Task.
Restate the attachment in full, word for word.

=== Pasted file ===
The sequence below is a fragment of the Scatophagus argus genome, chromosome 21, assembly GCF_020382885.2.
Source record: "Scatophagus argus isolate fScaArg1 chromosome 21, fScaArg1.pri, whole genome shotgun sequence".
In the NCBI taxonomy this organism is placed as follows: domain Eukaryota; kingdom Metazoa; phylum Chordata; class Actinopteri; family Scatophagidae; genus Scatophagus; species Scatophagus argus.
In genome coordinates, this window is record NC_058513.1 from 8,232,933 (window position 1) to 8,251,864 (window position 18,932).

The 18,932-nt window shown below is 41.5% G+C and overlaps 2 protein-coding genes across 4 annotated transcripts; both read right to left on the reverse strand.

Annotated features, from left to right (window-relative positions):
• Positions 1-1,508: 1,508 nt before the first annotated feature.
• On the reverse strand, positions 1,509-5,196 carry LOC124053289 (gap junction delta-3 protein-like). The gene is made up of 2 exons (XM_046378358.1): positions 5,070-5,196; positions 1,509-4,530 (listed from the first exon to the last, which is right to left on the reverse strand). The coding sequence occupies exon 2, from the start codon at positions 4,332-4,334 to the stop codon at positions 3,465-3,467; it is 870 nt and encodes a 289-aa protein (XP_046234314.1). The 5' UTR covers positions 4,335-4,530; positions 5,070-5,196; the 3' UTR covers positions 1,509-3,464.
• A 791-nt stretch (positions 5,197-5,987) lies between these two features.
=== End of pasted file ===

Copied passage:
The sequence below is a fragment of the Scatophagus argus genome, chromosome 21, assembly GCF_020382885.2.
Source record: "Scatophagus argus isolate fScaArg1 chromosome 21, fScaArg1.pri, whole genome shotgun sequence".
In the NCBI taxonomy this organism is placed as follows: domain Eukaryota; kingdom Metazoa; phylum Chordata; class Actinopteri; family Scatophagidae; genus Scatophagus; species Scatophagus argus.
In genome coordinates, this window is record NC_058513.1 from 8,232,933 (window position 1) to 8,251,864 (window position 18,932).

The 18,932-nt window shown below is 41.5% G+C and overlaps 2 protein-coding genes across 4 annotated transcripts; both read right to left on the reverse strand.

Annotated features, from left to right (window-relative positions):
• Positions 1-1,508: 1,508 nt before the first annotated feature.
• On the reverse strand, positions 1,509-5,196 carry LOC124053289 (gap junction delta-3 protein-like). The gene is made up of 2 exons (XM_046378358.1): positions 5,070-5,196; positions 1,509-4,530 (listed from the first exon to the last, which is right to left on the reverse strand). The coding sequence occupies exon 2, from the start codon at positions 4,332-4,334 to the stop codon at positions 3,465-3,467; it is 870 nt and encodes a 289-aa protein (XP_046234314.1). The 5' UTR covers positions 4,335-4,530; positions 5,070-5,196; the 3' UTR covers positions 1,509-3,464.
• A 791-nt stretch (positions 5,197-5,987) lies between these two features.